On page 18 (DOI: 10.1002/jcc.23914), the Gibbs energies of association between primary alkyl ammonium ions and crown ethers in solution are measured and calculated by Andreas J. Achazi, Larissa K. S. von Krbek, Christoph A. Schalley, and Beate Paulus.Measurementswere carried out by isothermal titration calorimetry. Calculations were done as accurate as possible for the gas phasewith DFT-D3(BJ). The Gibbs energies to transfer the educts in the gas phase and the products back in solution were calculated with the solvation model COSMO-RS in order to get the Gibbs energies of association in solution. Calculated andmeasured Gibbs energies of association in solution agreewell and reveal a strong solvent-dependent ion pair effect.

### Cover Image, Volume 37, Issue 1

The cover image shows the largestof a family of fullerenes used for extrapolating to the graphene limit, as presented by Lukas N. Wirz, Ralf Tonner, Andreas Hermann, Rebecca Sure, and Peter Schwerdtfeger on page 10 (DOI: 10.1002/jcc.23894). The structures were obtained from a newly developed force field treated subsequently by density functional theory. Our results confirm Paul von Ragué Schleyer's hypothesis that C60 is not especially stable – 60 is not amagic number – comparedwith other fullerenes.

### Accelerating electrostatic interaction calculations with graphical processing units based on new developments of ewald method using non-uniform fast fourier transform

We present new algorithms to improve the performance of ENUF method (F. Hedman, A. Laaksonen, Chem. Phys. Lett. 425, 2006, 142) which is essentially Ewald summation using Non-Uniform FFT (NFFT) technique. A *NearDistance* algorithm is developed to extensively reduce the neighbor list size in real-space computation. In reciprocal-space computation, a new algorithm is developed for NFFT for the evaluations of electrostatic interaction energies and forces. Both real-space and reciprocal-space computations are further accelerated by using graphical processing units (GPU) with CUDA technology. Especially, the use of CUNFFT (NFFT based on CUDA) very much reduces the reciprocal-space computation. In order to reach the best performance of this method, we propose a procedure for the selection of optimal parameters with controlled accuracies. With the choice of suitable parameters, we show that our method is a good alternative to the standard Ewald method with the same computational precision but a dramatically higher computational efficiency. © 2015 Wiley Periodicals, Inc.

By using graphical processing units and developing new algorithms both for real-space and reciprocal-space computations, the computational efficiency of the ENUF method used to evaluate electrostatic interactions in particle-based simulations is extraordinarily improved. A procedure for the selection of the optimal parameters with controlled accuracies is proposed. With this method, the same computational precision as the standard Ewald method is achieved, but with dramatically higher computational efficiency.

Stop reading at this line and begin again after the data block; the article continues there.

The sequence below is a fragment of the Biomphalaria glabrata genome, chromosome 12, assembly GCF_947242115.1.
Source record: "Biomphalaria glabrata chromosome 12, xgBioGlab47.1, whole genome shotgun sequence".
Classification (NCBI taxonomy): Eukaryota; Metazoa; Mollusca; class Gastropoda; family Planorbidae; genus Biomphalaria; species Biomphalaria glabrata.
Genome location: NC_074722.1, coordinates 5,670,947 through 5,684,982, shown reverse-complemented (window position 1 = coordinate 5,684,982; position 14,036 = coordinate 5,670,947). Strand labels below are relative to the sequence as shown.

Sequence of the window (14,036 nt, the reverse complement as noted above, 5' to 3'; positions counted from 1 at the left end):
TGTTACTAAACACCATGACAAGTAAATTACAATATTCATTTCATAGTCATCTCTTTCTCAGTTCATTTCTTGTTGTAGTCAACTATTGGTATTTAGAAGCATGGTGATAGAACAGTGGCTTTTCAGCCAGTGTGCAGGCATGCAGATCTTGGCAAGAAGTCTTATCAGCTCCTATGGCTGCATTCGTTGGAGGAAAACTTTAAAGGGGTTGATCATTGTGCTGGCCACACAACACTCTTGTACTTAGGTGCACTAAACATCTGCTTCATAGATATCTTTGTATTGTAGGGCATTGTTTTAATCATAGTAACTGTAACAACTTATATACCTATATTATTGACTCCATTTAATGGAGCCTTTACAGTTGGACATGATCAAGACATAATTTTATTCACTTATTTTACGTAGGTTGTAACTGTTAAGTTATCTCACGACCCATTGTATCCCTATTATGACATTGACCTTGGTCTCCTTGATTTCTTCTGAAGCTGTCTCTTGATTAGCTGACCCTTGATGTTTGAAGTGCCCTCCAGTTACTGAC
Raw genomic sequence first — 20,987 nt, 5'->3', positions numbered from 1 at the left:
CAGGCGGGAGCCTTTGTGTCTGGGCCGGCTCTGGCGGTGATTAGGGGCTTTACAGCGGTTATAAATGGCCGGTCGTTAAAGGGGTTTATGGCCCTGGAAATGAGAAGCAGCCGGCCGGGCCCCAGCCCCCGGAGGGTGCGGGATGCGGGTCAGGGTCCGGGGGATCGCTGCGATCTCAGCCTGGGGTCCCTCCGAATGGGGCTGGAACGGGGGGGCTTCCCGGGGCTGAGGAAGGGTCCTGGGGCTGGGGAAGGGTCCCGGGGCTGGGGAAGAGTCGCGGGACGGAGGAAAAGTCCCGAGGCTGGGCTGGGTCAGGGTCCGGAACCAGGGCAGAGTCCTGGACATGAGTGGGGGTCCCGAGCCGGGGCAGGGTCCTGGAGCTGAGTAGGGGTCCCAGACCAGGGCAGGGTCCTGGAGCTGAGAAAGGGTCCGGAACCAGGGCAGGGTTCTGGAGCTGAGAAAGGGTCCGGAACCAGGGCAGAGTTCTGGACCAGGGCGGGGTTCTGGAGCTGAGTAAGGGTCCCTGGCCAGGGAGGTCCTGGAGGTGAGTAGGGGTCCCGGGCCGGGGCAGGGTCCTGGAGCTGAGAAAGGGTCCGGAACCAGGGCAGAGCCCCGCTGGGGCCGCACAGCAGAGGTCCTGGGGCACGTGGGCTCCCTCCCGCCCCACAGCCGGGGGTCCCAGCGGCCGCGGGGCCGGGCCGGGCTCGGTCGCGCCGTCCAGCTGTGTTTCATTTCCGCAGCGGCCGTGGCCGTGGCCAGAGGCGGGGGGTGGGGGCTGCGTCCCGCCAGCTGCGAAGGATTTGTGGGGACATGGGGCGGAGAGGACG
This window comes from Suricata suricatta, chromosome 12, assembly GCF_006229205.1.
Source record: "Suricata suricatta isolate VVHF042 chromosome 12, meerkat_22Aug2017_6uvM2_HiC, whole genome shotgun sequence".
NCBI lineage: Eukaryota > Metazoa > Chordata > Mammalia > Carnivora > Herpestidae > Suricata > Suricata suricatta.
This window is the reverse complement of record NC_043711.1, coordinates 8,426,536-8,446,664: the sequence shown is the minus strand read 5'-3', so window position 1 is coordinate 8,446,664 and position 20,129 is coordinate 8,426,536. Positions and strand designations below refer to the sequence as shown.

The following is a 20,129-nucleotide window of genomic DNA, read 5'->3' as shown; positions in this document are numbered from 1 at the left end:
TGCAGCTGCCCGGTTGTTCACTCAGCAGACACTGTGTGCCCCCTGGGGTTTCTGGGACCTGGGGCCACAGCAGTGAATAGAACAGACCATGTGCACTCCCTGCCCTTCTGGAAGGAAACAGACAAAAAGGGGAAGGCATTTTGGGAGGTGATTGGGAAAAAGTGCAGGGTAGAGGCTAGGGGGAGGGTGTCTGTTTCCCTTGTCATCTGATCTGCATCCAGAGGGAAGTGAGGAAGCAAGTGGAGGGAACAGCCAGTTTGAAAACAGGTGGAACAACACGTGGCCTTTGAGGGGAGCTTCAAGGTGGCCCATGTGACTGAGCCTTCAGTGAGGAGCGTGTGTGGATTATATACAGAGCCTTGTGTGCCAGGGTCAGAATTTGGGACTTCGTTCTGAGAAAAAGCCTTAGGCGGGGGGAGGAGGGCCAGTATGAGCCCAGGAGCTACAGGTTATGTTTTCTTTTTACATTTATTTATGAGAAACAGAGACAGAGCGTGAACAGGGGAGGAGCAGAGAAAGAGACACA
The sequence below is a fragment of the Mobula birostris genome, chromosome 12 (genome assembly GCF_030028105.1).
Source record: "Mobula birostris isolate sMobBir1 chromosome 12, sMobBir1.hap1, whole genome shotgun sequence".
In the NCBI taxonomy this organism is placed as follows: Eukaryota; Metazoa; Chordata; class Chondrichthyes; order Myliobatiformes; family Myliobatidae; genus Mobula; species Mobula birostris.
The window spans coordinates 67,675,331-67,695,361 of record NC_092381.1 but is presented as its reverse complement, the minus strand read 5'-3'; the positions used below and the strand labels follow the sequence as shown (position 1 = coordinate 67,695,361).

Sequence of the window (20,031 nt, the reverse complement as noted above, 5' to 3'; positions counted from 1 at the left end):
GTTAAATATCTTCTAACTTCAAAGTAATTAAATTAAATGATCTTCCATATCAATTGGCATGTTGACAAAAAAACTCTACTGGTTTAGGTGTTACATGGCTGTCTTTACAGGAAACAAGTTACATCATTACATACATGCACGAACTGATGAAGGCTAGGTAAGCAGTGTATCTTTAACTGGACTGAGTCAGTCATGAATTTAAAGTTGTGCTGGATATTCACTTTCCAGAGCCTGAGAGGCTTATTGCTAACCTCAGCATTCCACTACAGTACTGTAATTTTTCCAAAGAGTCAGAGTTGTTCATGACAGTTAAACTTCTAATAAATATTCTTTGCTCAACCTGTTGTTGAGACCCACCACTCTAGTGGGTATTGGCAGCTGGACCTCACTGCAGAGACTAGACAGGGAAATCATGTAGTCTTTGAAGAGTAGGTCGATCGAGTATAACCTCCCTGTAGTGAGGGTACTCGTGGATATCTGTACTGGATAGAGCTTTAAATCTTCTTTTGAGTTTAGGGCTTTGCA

### The barrier to the methyl rotation in Cis-2-butene and its isomerization energy to Trans-2-butene, revisited

We respond to the two questions posed by Weinhold, Schleyer, and McKee (WSM) in their study of *cis-*2-butene (Weinhold et al., J Comput Chem 2014, 35, 1499), in which they solicit explanations for the relative conformational energies of this molecule in terms of the Quantum Theory of Atoms in Molecules (QTAIM). WSM requested answers to the questions: (1) why is *cis-*2-butene less stable than *trans*-2-butene despite the presence of a hydrogen-hydrogen (H⋯H) bond path in the former but not in the latter if the H⋯H bond path is stabilizing? (2) Why is the potential well of the conformational global minimum of *cis-*2-butene only 0.8 kcal/mol deep when the H⋯H bonding is stabilizing by 5 kcal/mol? Both questions raised by WSM are answered by considering the changes in the energies of *all* atoms as a function of the rotation of one of the two methyl groups from the minimum-energy structure, which exhibits the H**⋯**H bond path, to the transition state, which is devoid of this bond path. It is found that the stability gained by the H⋯H bonding interaction is cancelled by the destabilization of one of the ethylenic carbon atoms which, alone, destabilizes the system by as much as 5 kcal/mol in the global minimum conformation. Further, it is found that the 1.1 kcal/mol stability of *trans*-2-butene with respect to the *cis-*isomer is driven by the considerable destabilization of the ethylenic carbons by 11 kcal/mol, while the changes in the atomic energies of the other corresponding atoms in the two isomers account for the observed different stabilities. The error introduced into QTAIM atomic energies by neglecting the virials of the forces on the nuclei for partially optimized structures is discussed. © 2015 Wiley Periodicals, Inc.

Atomic origin of the locally stabilizing H⋯H contact in *cis*-2-butene from virial QTAIM atomic energies along the potential energy surface of methyl rotation, i.e., in terms of atomic sub-potential energy surfaces.

### A highly efficient hybrid method for calculating the hydration free energy of a protein